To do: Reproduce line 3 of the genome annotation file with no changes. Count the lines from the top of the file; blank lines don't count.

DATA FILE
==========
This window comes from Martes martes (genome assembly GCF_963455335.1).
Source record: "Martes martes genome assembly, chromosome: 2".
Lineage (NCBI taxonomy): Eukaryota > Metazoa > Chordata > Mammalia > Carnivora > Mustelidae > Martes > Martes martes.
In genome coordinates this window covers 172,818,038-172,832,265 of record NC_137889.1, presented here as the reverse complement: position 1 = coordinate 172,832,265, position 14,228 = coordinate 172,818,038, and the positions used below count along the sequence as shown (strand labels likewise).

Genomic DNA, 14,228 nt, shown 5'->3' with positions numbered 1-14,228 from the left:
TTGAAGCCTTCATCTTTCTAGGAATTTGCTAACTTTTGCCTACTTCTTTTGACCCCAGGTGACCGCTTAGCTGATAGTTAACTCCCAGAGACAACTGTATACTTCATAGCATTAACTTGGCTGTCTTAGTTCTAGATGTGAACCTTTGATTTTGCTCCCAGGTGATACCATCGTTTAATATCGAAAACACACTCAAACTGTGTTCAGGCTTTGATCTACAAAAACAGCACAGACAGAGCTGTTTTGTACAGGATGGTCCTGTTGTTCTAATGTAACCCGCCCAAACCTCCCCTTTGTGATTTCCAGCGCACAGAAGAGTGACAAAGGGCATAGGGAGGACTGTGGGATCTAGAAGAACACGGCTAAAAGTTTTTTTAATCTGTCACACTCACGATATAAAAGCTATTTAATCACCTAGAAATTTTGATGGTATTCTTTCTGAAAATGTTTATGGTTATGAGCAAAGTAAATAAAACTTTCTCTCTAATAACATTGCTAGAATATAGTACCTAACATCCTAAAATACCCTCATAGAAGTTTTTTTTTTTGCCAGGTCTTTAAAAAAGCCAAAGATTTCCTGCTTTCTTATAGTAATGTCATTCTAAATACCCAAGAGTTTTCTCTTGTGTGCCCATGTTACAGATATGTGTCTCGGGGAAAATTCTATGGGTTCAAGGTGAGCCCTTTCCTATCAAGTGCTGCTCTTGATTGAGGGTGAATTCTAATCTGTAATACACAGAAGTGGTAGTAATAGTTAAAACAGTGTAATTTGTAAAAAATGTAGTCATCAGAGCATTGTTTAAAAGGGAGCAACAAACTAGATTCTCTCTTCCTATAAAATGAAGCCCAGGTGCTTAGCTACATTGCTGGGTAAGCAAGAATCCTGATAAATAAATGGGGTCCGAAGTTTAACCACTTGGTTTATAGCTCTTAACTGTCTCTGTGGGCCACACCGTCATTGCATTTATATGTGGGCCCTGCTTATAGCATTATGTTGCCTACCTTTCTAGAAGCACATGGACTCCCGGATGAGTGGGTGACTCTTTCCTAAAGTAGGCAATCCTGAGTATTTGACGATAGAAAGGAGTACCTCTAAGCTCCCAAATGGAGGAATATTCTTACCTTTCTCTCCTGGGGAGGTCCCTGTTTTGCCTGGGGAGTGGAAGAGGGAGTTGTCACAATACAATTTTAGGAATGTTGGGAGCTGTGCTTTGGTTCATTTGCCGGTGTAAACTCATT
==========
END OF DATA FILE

Lineage (NCBI taxonomy): Eukaryota > Metazoa > Chordata > Mammalia > Carnivora > Mustelidae > Martes > Martes martes.